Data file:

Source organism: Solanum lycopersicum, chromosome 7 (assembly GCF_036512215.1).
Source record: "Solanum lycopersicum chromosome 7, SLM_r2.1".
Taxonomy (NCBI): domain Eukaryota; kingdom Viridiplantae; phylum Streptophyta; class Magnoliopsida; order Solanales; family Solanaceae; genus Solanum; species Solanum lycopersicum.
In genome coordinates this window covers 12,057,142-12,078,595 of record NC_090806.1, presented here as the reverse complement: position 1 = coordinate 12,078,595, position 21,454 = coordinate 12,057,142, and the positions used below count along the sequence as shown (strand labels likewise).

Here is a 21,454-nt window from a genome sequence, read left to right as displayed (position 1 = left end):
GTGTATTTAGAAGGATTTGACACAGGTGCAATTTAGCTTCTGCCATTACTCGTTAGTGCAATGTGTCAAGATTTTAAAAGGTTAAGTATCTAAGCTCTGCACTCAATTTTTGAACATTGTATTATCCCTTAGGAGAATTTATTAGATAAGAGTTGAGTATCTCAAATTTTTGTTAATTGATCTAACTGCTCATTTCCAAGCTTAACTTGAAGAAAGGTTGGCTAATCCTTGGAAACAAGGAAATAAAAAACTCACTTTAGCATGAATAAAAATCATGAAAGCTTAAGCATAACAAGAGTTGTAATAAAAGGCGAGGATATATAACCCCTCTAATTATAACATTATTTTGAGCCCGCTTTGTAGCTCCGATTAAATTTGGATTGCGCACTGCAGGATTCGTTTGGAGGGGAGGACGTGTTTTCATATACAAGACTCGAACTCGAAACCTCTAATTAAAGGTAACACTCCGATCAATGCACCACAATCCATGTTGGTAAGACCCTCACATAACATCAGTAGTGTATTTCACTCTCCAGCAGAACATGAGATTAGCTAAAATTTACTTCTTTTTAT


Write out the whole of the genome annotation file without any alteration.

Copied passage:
Source organism: Solanum lycopersicum, chromosome 7 (assembly GCF_036512215.1).
Source record: "Solanum lycopersicum chromosome 7, SLM_r2.1".
Taxonomy (NCBI): domain Eukaryota; kingdom Viridiplantae; phylum Streptophyta; class Magnoliopsida; order Solanales; family Solanaceae; genus Solanum; species Solanum lycopersicum.
In genome coordinates this window covers 12,057,142-12,078,595 of record NC_090806.1, presented here as the reverse complement: position 1 = coordinate 12,078,595, position 21,454 = coordinate 12,057,142, and the positions used below count along the sequence as shown (strand labels likewise).

Here is a 21,454-nt window from a genome sequence, read left to right as displayed (position 1 = left end):
GTGTATTTAGAAGGATTTGACACAGGTGCAATTTAGCTTCTGCCATTACTCGTTAGTGCAATGTGTCAAGATTTTAAAAGGTTAAGTATCTAAGCTCTGCACTCAATTTTTGAACATTGTATTATCCCTTAGGAGAATTTATTAGATAAGAGTTGAGTATCTCAAATTTTTGTTAATTGATCTAACTGCTCATTTCCAAGCTTAACTTGAAGAAAGGTTGGCTAATCCTTGGAAACAAGGAAATAAAAAACTCACTTTAGCATGAATAAAAATCATGAAAGCTTAAGCATAACAAGAGTTGTAATAAAAGGCGAGGATATATAACCCCTCTAATTATAACATTATTTTGAGCCCGCTTTGTAGCTCCGATTAAATTTGGATTGCGCACTGCAGGATTCGTTTGGAGGGGAGGACGTGTTTTCATATACAAGACTCGAACTCGAAACCTCTAATTAAAGGTAACACTCCGATCAATGCACCACAATCCATGTTGGTAAGACCCTCACATAACATCAGTAGTGTATTTCACTCTCCAGCAGAACATGAGATTAGCTAAAATTTACTTCTTTTTAT